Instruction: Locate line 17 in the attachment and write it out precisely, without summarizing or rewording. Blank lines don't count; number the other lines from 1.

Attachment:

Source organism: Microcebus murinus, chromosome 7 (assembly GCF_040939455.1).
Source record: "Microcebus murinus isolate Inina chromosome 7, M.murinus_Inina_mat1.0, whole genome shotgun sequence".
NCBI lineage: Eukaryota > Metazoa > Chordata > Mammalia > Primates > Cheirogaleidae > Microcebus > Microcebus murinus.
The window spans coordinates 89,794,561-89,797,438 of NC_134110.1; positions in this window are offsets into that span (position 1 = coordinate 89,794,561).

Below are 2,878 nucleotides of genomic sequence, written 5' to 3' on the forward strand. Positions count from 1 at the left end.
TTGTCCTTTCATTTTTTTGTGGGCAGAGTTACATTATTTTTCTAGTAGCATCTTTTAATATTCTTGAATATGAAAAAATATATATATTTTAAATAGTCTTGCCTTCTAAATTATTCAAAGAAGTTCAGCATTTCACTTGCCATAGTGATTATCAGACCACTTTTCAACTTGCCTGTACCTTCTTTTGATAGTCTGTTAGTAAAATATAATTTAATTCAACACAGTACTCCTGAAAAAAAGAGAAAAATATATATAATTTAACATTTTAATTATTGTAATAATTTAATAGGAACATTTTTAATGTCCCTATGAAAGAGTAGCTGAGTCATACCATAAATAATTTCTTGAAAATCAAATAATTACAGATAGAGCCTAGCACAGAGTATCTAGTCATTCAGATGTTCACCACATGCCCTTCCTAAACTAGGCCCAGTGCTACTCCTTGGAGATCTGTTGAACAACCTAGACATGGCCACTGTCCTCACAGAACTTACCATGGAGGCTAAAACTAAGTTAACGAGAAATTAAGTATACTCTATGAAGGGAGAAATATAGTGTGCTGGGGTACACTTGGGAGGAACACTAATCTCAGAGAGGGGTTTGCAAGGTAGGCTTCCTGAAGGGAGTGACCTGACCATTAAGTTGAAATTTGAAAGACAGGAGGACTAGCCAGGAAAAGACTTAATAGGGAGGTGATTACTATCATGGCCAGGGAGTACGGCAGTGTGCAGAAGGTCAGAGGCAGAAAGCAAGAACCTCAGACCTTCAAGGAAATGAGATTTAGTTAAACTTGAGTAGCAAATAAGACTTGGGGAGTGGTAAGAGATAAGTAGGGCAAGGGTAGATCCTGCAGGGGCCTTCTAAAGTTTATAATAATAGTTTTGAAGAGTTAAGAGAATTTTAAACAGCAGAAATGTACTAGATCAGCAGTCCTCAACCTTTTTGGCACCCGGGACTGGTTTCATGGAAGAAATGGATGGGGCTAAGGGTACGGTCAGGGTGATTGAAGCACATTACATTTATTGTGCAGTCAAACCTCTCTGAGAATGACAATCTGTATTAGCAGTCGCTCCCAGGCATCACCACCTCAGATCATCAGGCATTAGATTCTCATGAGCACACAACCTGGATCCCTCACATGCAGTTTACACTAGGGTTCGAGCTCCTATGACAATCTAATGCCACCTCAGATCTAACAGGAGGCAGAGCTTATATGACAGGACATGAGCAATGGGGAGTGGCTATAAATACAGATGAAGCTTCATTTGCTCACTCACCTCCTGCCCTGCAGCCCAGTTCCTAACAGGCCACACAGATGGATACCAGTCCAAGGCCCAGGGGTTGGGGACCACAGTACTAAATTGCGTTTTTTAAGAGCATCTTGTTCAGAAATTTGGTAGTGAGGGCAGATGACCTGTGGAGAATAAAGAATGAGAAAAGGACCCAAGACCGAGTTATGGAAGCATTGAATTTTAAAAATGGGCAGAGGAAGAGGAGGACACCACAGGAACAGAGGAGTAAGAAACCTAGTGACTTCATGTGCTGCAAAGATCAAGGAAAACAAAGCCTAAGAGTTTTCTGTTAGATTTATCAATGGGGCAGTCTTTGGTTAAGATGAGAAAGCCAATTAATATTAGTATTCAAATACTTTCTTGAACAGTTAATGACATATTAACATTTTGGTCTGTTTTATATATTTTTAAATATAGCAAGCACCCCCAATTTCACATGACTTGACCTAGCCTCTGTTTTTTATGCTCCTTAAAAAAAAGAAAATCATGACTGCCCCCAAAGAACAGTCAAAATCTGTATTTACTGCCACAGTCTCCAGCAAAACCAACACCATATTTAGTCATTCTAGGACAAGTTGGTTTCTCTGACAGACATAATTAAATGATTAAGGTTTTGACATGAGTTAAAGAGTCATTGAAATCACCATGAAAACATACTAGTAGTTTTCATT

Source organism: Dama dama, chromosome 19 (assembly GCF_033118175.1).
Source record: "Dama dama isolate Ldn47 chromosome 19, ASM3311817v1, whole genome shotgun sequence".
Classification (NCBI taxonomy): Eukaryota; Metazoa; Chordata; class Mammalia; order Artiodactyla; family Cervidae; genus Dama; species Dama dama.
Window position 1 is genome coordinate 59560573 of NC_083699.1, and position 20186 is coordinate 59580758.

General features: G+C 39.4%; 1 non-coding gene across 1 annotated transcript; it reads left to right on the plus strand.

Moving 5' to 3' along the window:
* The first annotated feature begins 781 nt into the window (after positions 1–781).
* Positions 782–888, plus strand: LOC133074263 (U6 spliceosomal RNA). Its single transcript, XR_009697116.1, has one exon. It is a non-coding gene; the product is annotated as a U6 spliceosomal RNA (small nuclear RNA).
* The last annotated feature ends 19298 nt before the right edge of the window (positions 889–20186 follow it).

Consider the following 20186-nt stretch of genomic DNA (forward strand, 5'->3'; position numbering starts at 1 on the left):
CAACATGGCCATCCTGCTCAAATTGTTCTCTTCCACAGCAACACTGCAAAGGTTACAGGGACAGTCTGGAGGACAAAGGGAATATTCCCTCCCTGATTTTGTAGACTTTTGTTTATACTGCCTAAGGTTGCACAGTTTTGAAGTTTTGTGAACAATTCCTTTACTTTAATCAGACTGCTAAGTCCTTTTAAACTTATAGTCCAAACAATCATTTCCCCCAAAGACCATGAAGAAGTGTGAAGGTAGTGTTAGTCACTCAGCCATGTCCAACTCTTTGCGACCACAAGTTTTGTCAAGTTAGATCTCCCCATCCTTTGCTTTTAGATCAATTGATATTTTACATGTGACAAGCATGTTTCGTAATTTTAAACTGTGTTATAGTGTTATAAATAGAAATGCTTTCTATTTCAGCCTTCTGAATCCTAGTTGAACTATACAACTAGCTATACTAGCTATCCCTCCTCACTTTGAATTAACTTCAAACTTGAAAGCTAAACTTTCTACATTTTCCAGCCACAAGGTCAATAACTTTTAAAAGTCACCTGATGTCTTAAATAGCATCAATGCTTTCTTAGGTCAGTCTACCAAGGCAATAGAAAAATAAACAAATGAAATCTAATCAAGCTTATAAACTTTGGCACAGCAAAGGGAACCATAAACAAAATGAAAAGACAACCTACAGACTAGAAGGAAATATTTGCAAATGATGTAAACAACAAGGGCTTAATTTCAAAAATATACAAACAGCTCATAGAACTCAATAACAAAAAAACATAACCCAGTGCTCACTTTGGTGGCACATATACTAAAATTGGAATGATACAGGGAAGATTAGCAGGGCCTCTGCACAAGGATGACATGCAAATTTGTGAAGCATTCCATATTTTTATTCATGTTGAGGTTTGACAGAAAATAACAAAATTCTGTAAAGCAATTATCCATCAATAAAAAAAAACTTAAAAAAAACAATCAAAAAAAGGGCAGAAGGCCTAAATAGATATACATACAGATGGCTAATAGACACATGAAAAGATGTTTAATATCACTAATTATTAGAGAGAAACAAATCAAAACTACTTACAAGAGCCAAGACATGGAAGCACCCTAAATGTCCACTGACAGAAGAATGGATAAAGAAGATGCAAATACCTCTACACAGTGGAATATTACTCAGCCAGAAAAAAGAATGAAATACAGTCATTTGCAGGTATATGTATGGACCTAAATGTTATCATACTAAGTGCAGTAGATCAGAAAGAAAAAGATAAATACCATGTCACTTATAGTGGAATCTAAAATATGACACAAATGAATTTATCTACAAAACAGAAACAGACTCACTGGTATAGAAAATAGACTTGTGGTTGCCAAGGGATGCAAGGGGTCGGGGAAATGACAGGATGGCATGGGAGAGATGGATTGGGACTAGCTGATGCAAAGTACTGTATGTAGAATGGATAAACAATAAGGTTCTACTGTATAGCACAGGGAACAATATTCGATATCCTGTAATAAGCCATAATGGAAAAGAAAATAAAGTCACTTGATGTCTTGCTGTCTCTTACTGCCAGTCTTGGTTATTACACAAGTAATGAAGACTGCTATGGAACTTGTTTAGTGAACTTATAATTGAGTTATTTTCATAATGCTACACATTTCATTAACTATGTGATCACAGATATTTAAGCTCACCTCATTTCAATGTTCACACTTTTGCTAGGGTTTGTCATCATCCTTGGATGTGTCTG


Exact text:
CAACATGGCCATCCTGCTCAAATTGTTCTCTTCCACAGCAACACTGCAAAGGTTACAGGGACAGTCTGGAGGACAAAGGGAATATTCCCTCCCTGATTTTGTAGACTTTTGTTTATACTGCCTAAGGTTGCACAGTTTTGAAGTTTTGTGAACAATTCCTTTACTTTAATCAGACTGCTAAGTCCTTTTAAACTTATAGTCCAAACAATCATTTCCCCCAAAGACCATGAAGAAGTGTGAAGGTAGTGTTAGTCACTCAGCCATGTCCAACTCTTTGCGACCACAAGTTTTGTCAAGTTAGATCTCCCCATCCTTTGCTTTTAGATCAATTGATATTTTACATGTGACAAGCATGTTTCGTAATTTTAAACTGTGTTATAGTGTTATAAATAGAAATGCTTTCTATTTCAGCCTTCTGAATCCTAGTTGAACTATACAACTAGCTATACTAGCTATCCCTCCTCACTTTGAATTAACTTCAAACTTGAAAGCTAAACTTTCTACATTTTCCAGCCACAAGGTCAATAACTTTTAAAAGTCACCTGATGTCTTAAATAGCATCAATGCTTTCTTAGGTCAGTCTACCAAGGCAATAGAAAAATAAACAAATGAAATCTAATCAAGCTTATAAACTTTGGCACAGCAAAGGGAACCATAAACAAAATGAAAAGACAACCTACAGACTAGAAGGAAATATTTGCAAATGATGTAAACAACAAGGGCTTAATTTCAAAAATATACAAACAGCTCATAGAACTCAATAACAAAAAAACATAACCCAGTGCTCACTTTGGTGGCACATATACTAAAATTGGAATGATACAGGGAAGATTAGCAGGGCCTCTGCACAAGGATGACATGCAAATTTGTGAAGCATTCCATATTTTTATTCATGTTGAGGTTTGACAGAAAATAACAAAATTCTGTAAAGCAATTATCCATCAATAAAAAAAAACTTAAAAAAAACAATCAAAAAAAGGGCAGAAGGCCTAAATAGATATACATACAGATGGCTAATAGACACATGAAAAGATGTTTAATATCACTAATTATTAGAGAGAAACAAATCAAAACTACTTACAAGAGCCAAGACATGGAAGCACCCTAAATGTCCACTGACAGAAGAATGGATAAAGAAGATGCAAATACCTCTACACAGTGGAATATTACTCAGCCAGAAAAAAGAATGAAATACAGTCATTTGCAGGTATATGTATGGACCTAAATGTTATCATACTAAGTGCAGTAGATCAGAAAGAAAAAGATAAATACCATGTCACTTATAGTGGAATCTAAAATATGACACAAATGAATTTATCTACAAAACAGAAACAGACTCACTGGTATAGAAAATAGACTTGTGGTTGCCAAGGGATGCAAGGGGTCGGGGAAATGACAGGATGGCATGGGAGAGATGGATTGGGACTAGCTGATGCAAAGTACTGTATGTAGAATGGATAAACAATAAGGTTCTACTGTATAGCACAGGGAACAATATTCGATATCCTGTAATAAGCCATAATGGAAAAGAAAATAAAGTCACTTGATGTCTTGCTGTCTCTTACTGCCAGTCTTGGTTATTACACAAGTAATGAAGACTGCTATGGAACTTGTTTAGTGAACTTATAATTGAGTTATTTTCATAATGCTACACATTTCATTAACTATGTGATCACAGATATTTAAGCTCACCTCATTTCAATGTTCACACTTTTGCTAGGGTTTGTCATCATCCTTGGATGTGTCTG